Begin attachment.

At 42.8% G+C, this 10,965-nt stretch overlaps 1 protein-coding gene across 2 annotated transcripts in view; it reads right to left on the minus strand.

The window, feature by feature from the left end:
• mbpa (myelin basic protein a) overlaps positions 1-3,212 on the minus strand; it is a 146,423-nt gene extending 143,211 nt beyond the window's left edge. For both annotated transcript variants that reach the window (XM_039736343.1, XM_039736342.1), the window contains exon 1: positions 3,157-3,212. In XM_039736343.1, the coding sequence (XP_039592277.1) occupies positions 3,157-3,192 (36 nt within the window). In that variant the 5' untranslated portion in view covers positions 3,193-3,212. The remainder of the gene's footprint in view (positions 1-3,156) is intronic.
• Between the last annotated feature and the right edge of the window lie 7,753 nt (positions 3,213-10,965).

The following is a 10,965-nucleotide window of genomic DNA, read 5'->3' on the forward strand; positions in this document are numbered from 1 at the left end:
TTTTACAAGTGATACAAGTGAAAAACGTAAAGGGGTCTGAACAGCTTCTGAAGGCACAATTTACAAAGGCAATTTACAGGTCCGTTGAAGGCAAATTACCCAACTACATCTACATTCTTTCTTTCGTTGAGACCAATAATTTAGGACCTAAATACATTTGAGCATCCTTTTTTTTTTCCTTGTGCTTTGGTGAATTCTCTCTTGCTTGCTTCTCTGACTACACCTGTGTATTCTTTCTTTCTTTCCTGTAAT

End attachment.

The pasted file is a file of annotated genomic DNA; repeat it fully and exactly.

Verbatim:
At 42.8% G+C, this 10,965-nt stretch overlaps 1 protein-coding gene across 2 annotated transcripts in view; it reads right to left on the minus strand.

The window, feature by feature from the left end:
• mbpa (myelin basic protein a) overlaps positions 1-3,212 on the minus strand; it is a 146,423-nt gene extending 143,211 nt beyond the window's left edge. For both annotated transcript variants that reach the window (XM_039736343.1, XM_039736342.1), the window contains exon 1: positions 3,157-3,212. In XM_039736343.1, the coding sequence (XP_039592277.1) occupies positions 3,157-3,192 (36 nt within the window). In that variant the 5' untranslated portion in view covers positions 3,193-3,212. The remainder of the gene's footprint in view (positions 1-3,156) is intronic.
• Between the last annotated feature and the right edge of the window lie 7,753 nt (positions 3,213-10,965).

The following is a 10,965-nucleotide window of genomic DNA, read 5'->3' on the forward strand; positions in this document are numbered from 1 at the left end:
TTTTACAAGTGATACAAGTGAAAAACGTAAAGGGGTCTGAACAGCTTCTGAAGGCACAATTTACAAAGGCAATTTACAGGTCCGTTGAAGGCAAATTACCCAACTACATCTACATTCTTTCTTTCGTTGAGACCAATAATTTAGGACCTAAATACATTTGAGCATCCTTTTTTTTTTCCTTGTGCTTTGGTGAATTCTCTCTTGCTTGCTTCTCTGACTACACCTGTGTATTCTTTCTTTCTTTCCTGTAAT